Saturday, 24 March 2012



Developer-Reality Pump
Publisher-Topware Interactive
Designer-Mirosław Dymek
Platform-Mac OS X,Microsoft Windows,PlayStation 3,Xbox 360
Release date-Microsoft Windows, Mac OS X
EU November 9, 2010
NA February 28, 2011

Xbox 360-
EU November 9, 2010
NA January 25, 2011
AUS November 2010

PlayStation 3-
EU November 9, 2010
NA January 25, 2011
AUS November 2010

Genre-Role-playing, open world
Mode-Single-player, Multiplayer
PEGI: 16
USK: 16

Media/distribution-Optical disc, download


Two Worlds II (also known as Two Worlds: The Temptation) is a role-playing video game developed by Polish video game developer Reality Pump and published by TopWare Interactive as a sequel to the 2007 game Two Worlds. It was released on November the 9th 2010 in mainland Europe for PC (Windows and Mac), Xbox 360 and PlayStation 3.The game was released on the 25th January 2011 in North-America for the same platforms. The game has been a commercial hit and sold 1 million units three weeks after its release in Europe.By February 2011 sold units have exceeded 2 million in number.


Like its predecessor, Two Worlds II is a real-time role-playing game that takes place in an open non-linear fantasy world where players take the role of a single character with whom they can explore and undertake quests. From the beginning players can lightly customize the appearance of the protagonist such as shape of face and body, and skin colour. As is common in role-playing games, the player’s character will level up by gaining experience points through completion of quests and defeating enemies. Much of the in-game world can be fully explored from the beginning, regardless of how much the player has progressed through the main story arc. Despite being non-linear, many areas of the land are populated by strong foes with higher levels than that of the player initially and as a result, players may want to explore them once their character has improved. While players will travel across much of the landscape on foot, they are soon given the option to ride on horseback and even later, a chance to man the helm of a boat to sail across the seas between islands. In addition players can also fast travel using magical teleportation fixtures found across the map.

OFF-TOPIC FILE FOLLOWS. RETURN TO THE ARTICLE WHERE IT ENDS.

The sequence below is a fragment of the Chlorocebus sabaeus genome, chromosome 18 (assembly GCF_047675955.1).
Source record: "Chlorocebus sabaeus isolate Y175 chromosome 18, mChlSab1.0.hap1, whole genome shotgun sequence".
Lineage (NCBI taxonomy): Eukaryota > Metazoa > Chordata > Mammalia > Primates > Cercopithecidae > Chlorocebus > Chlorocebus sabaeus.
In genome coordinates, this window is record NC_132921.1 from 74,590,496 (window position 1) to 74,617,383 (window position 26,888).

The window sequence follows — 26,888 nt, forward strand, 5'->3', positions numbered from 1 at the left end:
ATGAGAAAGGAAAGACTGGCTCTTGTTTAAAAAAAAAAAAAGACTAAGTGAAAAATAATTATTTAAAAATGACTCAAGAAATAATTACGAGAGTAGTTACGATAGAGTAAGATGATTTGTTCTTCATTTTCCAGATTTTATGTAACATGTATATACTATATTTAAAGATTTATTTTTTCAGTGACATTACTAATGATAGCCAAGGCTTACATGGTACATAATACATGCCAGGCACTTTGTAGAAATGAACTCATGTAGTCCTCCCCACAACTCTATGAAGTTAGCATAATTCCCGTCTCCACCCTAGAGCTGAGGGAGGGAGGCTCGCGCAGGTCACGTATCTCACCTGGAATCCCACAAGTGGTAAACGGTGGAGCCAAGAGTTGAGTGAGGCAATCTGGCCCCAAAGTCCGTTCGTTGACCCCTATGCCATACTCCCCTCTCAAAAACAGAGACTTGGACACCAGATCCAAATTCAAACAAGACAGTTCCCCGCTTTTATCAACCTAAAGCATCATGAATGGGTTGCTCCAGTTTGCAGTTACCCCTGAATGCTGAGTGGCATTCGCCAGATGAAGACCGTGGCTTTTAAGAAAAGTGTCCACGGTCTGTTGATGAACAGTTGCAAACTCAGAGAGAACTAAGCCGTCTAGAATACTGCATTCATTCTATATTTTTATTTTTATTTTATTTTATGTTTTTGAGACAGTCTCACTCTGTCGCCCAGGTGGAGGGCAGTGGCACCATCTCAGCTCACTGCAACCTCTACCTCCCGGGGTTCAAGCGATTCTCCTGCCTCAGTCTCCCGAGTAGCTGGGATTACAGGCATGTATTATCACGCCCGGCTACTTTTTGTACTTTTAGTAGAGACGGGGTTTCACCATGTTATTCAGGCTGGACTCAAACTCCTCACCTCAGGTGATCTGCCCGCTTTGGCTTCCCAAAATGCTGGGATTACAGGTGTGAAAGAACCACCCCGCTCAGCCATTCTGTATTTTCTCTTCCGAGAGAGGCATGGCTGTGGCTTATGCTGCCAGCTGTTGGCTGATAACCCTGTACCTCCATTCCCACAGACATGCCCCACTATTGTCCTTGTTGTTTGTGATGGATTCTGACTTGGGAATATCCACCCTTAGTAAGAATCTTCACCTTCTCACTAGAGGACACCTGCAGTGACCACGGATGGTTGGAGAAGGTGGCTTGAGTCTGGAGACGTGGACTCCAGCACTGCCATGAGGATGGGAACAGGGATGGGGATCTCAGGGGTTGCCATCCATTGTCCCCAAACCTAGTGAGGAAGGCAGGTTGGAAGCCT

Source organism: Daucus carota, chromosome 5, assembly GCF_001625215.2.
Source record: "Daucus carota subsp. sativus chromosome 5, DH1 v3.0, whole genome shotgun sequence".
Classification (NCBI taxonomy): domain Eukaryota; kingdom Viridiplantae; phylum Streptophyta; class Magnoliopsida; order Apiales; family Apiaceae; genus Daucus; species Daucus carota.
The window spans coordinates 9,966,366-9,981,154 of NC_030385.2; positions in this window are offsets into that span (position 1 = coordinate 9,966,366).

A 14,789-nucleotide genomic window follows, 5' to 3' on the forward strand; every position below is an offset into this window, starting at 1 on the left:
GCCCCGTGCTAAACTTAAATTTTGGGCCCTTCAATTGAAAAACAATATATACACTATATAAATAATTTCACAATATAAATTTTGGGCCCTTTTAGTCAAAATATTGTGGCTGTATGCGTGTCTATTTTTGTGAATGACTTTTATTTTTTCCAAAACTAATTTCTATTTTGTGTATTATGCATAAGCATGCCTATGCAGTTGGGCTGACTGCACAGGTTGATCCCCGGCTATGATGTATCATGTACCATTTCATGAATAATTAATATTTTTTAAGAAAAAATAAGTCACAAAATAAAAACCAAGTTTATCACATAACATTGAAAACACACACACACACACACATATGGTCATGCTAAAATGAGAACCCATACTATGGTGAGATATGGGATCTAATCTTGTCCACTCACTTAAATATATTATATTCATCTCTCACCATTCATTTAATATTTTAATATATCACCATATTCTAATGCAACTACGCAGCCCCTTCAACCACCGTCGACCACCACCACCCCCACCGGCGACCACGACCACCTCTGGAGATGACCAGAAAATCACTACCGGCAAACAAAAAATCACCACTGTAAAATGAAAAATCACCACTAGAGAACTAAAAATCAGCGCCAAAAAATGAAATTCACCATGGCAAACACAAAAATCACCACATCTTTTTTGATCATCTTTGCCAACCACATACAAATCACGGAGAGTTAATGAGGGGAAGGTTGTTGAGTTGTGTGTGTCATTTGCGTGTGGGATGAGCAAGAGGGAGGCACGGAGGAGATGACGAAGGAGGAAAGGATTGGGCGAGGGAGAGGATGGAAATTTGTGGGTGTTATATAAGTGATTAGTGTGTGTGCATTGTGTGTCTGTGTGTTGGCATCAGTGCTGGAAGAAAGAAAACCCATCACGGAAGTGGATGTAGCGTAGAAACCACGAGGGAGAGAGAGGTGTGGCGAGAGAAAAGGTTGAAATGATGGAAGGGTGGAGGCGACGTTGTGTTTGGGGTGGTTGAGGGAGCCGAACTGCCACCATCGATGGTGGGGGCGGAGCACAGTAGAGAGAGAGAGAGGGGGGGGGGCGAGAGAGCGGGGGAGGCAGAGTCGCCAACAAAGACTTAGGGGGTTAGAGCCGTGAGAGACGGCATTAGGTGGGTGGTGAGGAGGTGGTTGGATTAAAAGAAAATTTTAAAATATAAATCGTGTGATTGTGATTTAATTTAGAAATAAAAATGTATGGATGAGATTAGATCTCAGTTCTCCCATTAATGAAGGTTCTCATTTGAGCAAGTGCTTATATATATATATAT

From the beginning of the single-player game, all players' characters begin at the base level. Rather than having players choose a character’s class and style of play, as they level up points are given to be spent on improving their four main stats; endurance (health and damage), strength (combat), accuracy (ranged), and willpower (magic) while also unlocking and improving various other skills and abilities such as forging items, special combat moves, sneaking, spells and others. Players can also mix skills instead of focusing on one type of character build.

Materials can be gathered throughout the game world, either found in the wild, purchased from vendors, looted from fallen enemies or recovered from unneeded equipment. Whilst some materials can be used in the forging/upgrading of weaponry and armor, others can be used in the creation of lethal devices such as traps or bombs. Many others however are ingredients for potions that can be brewed by the player themself. These mixtures can either be used to recover a player's health or magical reserve, to temporarily buff their skills or attributes, or to use against foes as poisons. Due to the large amount of outcomes, players can name and document their new creations.


The online multiplayer component is entirely separate from the single player game, meaning that upon first entering online play, players will create an entirely new base level character purely for use in multiplayer modes. Unlike at the start of the single player campaign, players are given the opportunity to choose the race and gender of their character, in addition to the smaller changes allowed in the single player character creator. The main multiplayer component is the Adventure mode; seven unique maps for up to eight players to accomplish given objectives cooperatively. Like in single player, characters can gain experience and skill points to improve their attributes and skills. After the player has accumulated 10,000 auras(the in-game currency), they can participate in Village mode, which allocates them a portion of land in a separate map, in which they can build and upgrade various structures to create a functioning village that can further generate more currency for use in both the Village and Adventure modes.

The other multiplayer modes are based on various player versus player objectives, in which a player's character can be brought into a wide range of maps and game types to compete against other human players online. These include; one on one duels in a small arena, team death matches where two teams of players must reach a certain kill count to win, and “crystal capture” where two team of players must collect a certain number of blue crystal that appear across the chosen map, along with other pickups that can remove or add crystals.


OS: Windows XP SP3, Windows Vista, Windows 7
Processor: Intel or AMD Single-Core Prozessor (2,0 GHz) or better
Memory: 2 GB or more
Graphics: Radeon HD, Geforce 8800GT (Shader 3.0 and 512 MB RAM)
DirectX: DirectX 9.0c or OpenGL
Hard Drive: 8 GB
Sound: DirectX comp. Stereo Sound Card

Ripped by: z10yded
Ripped: Other languages, duplicate videos
Language: English
Version: (.exe from 1C)
Size: 3.48 GB






Post a Comment